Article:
Likely to be consistent with SEC requirements and
Proceed with caution; may not be consistent with
SEC requirements and interpretations.
Unlikely to be consistent with SEC requirements
Impairment of goodwill, indefinite-lived
intangible assets, and other long-lived assets.
Contract termination costs (e.g., lease breakage
Facility or location shutdown costs.
Cleaning costs (if they will be temporary and not
become the “new normal”).
Employee-termination or other restructuring
Salary costs (e.g., hazard pay) to compensate for
risk assumed by employees (if such costs will be temporary and not become
the “new normal”).
Government grants or insurance recoveries.
Significant accounts receivable (“A/R”) reserves
— Registrants may
record A/R reserves that exceed historical levels if their customers have
experienced COVID-19-related financial difficulties and liquidity issues.
The following examples illustrate factors that a registrant might consider,
among others, when evaluating adjustments to a non-GAAP measure for
significant increases in A/R reserves:
A registrant has historically recorded an A/R
reserve of 2 percent of revenue. During the pandemic, the
registrant increases the A/R reserve to 5 percent as a result of
increased customer liquidity concerns. While the registrant may
consider whether the 3 percent increase is directly related to
the pandemic, it may be difficult to determine whether a portion
of the increase is incremental and objectively quantifiable or
whether a portion may be indicative of the “new normal.”
A registrant has written off a receivable (e.g.,
customer bankruptcy, terminated customer relationship), which
may indicate that the amount is objectively quantifiable.
Alternatively, a registrant’s intent to continue pursuing
collection may indicate that the amount may not be objectively
quantifiable given the unknown outcome of such pursuit.
A registrant should also be
aware that revenues directly tied to the A/R reserves were (or will be)
recognized and that a non-GAAP adjustment of such reserves could therefore
be inconsistent with SEC requirements and interpretations.
Expected credit losses
— As a result of the effects of COVID-19 on a
registrant’s financial assets, the registrant may incur expected credit
losses under the current expected credit losses (CECL) standard (ASU
). In such a case, a registrant should carefully assess whether an
adjustment is objectively quantifiable. For example, the registrant should
consider whether it can differentiate between changes in expected credit
losses for financial assets that are (1) directly related to COVID-19 and
(2) attributable to other market factors and conditions.
— A registrant whose inventories are seasonal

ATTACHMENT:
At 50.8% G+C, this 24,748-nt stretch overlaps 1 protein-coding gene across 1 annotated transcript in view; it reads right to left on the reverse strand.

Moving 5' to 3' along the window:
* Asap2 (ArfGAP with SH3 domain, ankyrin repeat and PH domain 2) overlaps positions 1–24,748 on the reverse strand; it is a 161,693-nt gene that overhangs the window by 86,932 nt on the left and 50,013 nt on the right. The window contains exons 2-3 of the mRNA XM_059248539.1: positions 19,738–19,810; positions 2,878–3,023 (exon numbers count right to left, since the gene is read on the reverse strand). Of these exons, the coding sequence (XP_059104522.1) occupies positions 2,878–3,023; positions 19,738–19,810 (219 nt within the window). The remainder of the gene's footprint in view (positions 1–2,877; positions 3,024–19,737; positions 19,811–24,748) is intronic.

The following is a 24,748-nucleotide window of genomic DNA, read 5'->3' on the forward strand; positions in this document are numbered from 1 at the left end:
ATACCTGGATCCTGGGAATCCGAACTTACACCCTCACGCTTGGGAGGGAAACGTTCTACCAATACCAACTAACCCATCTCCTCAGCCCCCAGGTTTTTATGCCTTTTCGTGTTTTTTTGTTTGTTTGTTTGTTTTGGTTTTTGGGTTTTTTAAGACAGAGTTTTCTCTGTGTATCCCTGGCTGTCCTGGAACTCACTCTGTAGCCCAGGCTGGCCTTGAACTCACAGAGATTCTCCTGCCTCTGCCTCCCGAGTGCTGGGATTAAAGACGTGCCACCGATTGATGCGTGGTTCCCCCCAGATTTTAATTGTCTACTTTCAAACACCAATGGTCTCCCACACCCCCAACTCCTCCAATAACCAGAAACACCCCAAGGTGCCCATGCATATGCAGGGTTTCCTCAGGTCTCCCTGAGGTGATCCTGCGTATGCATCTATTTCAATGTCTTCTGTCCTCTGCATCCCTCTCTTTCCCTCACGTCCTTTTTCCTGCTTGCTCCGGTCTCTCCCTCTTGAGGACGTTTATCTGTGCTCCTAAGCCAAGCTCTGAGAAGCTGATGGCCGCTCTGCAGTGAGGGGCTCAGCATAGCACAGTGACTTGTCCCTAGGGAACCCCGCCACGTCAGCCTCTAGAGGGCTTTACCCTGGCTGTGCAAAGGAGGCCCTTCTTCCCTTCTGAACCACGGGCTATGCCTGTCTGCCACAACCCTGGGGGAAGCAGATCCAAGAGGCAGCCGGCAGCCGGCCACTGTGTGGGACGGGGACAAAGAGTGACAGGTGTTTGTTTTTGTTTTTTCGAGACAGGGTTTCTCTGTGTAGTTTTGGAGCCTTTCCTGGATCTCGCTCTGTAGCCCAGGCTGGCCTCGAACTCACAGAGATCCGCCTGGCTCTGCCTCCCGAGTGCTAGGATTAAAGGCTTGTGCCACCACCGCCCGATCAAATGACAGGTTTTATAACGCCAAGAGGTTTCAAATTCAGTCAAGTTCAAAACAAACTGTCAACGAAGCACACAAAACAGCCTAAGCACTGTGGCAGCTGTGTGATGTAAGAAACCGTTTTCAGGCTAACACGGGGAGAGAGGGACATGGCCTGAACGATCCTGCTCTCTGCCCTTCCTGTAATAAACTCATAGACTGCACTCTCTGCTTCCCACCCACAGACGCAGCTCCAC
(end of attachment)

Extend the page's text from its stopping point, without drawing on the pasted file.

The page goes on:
or subject to expiration may be required to record unprecedented markdowns
for slow-moving or obsolete merchandise. Since markdowns are typically
recurring costs that vary on the basis of multiple factors, a registrant
should consider whether it can differentiate between a markdown that is
directly related to COVID-19 and one that is attributable to other market
factors and conditions.
In addition, determining
whether an adjustment is objectively quantifiable could be complicated as a
result of uncertainties associated with the ability to sell a product on a
future date. For example, a retailer may mark down slow-moving merchandise
but still expect to sell that merchandise in a subsequent period for a price
that could vary on the basis of several market conditions. Alternatively, a
restaurant owner may write off the cost of spoiled food inventory because of
the unexpected closure of its restaurants.
Depreciation of idled facilities
noncash cost, depreciation expense is a common adjustment in some non-GAAP
measures (e.g., EBITDA). Although depreciation expense incurred on an idled
facility may be directly related to the pandemic and objectively
quantifiable, it is not incremental (i.e., a registrant would have incurred
depreciation expense regardless).
Furloughed employees and
other related payments to idle employees
— Although compensation may
be paid to idled, salaried employees during the pandemic, such cash costs
generally are not incremental because they have historically occurred and
are expected to be incurred in the future. Alternatively, a registrant may
elect to compensate hourly employees for hours not worked, in which case the
registrant may consider whether an adjustment is warranted since the
compensation may be (1) incremental to the normal practice of compensating
hourly employees only on the basis of hours worked and (2) directly related
to COVID-19. However, a registrant should also consider that such
“voluntary” compensation is not incremental to historical activity and
therefore may reflect expected levels of compensation to be incurred after
Estimated lost revenue or profit
— Amounts cannot be objectively
quantified (i.e., the estimate is not an actual cost or benefit).
Nontemporary increases or decreases to salary
— Expenses will become
part of the registrant’s “new normal.”
— Costs may need to be expensed immediately as
opposed to being capitalized into inventory because of abnormally low
production. Typically, such overhead expenses are not incremental and may
include recurring cash costs.